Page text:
Cas­tle per­mit granted


Kelvin and Pamela Baker are fly­ing high fol­low­ing news they can trans­form Ti­rau’s iconic cas­tle into an events cen­tre.

The cou­ple first came up with the idea to hold events at The Cas­tle Pamela 18 months ago but the process was de­layed in June due to neigh­bours who ob­jected.

Five sub­mit­ters ap­pealed the ap­pli­ca­tion for a re­source con­sent as they be­lieved noise and traf­fic would be prob­lem­atic.

The ap­pli­ca­tion sug­gested events would cater to large crowds of up to 300 dur­ing the day and 150 at night.

De­spite the out­cry, the South Waikato District Coun­cil awarded the con­sent.

Baker, a builder by trade, has al­ready started with the sound­proof gates which are part of the re­source con­di­tions.

The idea came af­ter a failed at­tempt at sell­ing the cas­tle two years ago.

Baker said if they could not sell then it was time to ‘‘move for­ward.

‘‘We want to use it and get more out of is as well as de­vel­op­ing the busi­ness . . . such a lot of shops in Ti­rau have closed,’’ he said.

This is the sec­ond time the cou­ple have faced off against neigh­bours.

The Taranaki-born pair moved to the South Waikato 17 years ago to build the cas­tle for their toy col­lec­tion.

Sixty-five-year old Baker said ob­jec­tions drew out the process and it took two years to gain the con­sent to build the cas­tle.

A life-threat­en­ing heart tu­mour meant Baker wanted to se­cure a good fu­ture for Pamela.

‘‘I wanted to leave an in­come for my wife be­fore I left.’’

Look­ing back he sees it as a bless­ing in dis­guise.

Dur­ing that time his tu­mour was suc­cess­fully re­moved and he be­lieves he would not have sur­vived the build­ing process oth­er­wise. ‘‘The ob­jec­tors saved my life.’’ Both were ‘‘long pro­cesses’’ but Baker said they suc­ceeded be­cause they were ‘‘bat­tlers’’.

And this time around many res­i­dents had come for­ward with ‘‘ex­cite­ment’’ over the up­grade, he said.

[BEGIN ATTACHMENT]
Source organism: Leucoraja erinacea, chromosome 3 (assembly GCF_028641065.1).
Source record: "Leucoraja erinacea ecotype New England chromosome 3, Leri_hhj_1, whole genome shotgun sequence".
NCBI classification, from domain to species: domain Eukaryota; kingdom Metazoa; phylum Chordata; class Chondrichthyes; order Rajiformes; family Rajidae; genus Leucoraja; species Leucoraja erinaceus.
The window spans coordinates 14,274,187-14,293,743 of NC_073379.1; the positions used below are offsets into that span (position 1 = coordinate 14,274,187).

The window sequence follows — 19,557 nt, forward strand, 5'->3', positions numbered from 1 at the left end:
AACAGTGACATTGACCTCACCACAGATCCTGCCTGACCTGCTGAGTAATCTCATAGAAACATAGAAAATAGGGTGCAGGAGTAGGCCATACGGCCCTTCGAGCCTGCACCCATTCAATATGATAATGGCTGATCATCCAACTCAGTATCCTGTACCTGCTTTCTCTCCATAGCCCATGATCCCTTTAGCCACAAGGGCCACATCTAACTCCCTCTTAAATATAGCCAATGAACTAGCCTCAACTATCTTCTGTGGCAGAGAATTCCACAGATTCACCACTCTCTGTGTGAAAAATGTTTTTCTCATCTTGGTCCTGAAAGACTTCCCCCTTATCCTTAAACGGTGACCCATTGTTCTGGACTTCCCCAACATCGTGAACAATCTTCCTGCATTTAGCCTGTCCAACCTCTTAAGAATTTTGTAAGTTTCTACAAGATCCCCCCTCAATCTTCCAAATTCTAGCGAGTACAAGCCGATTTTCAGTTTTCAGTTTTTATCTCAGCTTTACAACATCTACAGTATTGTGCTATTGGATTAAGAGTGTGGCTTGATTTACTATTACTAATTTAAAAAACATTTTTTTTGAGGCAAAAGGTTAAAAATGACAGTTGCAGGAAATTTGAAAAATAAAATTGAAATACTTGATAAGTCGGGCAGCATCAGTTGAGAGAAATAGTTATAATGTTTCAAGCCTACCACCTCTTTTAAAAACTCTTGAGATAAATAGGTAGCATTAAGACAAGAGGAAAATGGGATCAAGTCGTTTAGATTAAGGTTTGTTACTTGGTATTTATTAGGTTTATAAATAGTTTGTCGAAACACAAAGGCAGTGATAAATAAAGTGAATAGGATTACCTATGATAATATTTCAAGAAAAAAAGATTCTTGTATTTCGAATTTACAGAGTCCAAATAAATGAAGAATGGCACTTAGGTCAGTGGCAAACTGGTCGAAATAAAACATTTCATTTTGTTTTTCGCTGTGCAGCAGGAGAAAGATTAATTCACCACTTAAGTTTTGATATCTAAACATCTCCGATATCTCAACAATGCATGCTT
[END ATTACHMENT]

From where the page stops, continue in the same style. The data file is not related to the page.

De­spite the new vi­sion he said it would al­ways be open for buy­ers.

If ‘‘his price’’ came along he would of course jump at the chance but he is not pin­ning his hopes on it.

‘‘ It hasn’t sold be­fore so it’s un­likely,’’ he said.

The event cen­tre is ex­pected to ‘‘keep them busy’’ over the next few years.

Baker hoped the ad­di­tions would be com­pleted by summer. Up­grades to Lake Moananui are fi­nally com­ing to an end but the South Waikato District Coun­cil is still wor­ried about the cost of silt. Silt re­moval has been one of the ma­jor is­sues dur­ing the up­grades. A silt trap planned for the lake was an ex­pen­sive mea­sure, ac­cord­ing to coun­cil­lor Thomas Lee. ‘‘Later on when it does need clean­ing it will cost us the coun­cil, or ratepay­ers.’’ But group man­ager as­sets Ted An­der­sen said the trap would last up to seven years be­fore it needed clean­ing. Gull’s of­fer of land-shar­ing is still up for grabs but South Waikato District coun­cil­lors don’t seem to want it. The pro­posal for a 24-hour un­manned sta­tion on Bridge St is all set to go ahead, ef­fec­tively chang­ing the coun­cil’s vi­sion of Leith Pl. Gull of­fered the coun­cil to use any spare land on the prop­erty but mayor Neil Sin­clair saw it as a ploy to in­crease busi­ness. ‘‘If we put the toi­lets there this will be ab­so­lutely bloody won­der­ful for them,’’ he said. Coun­cil­lor Marin Glu­cina be­lieved the 200sqm piece was not enough. ‘‘I don’t think that’s worth it,’’ he said. In just one month the South Waikato In­vest­ment Fund has al­ready pro­gressed. Coun­cil­lors were pleased to see the fund in­creased by $318,000 in May and June. In­ter­est and bank-re­lated in­vest­ments con­trib­uted.

Fu­ture build­ing: Kelvin Baker, front and Pamela right will stand along­side their fam­ily to build onto the cas­tle.

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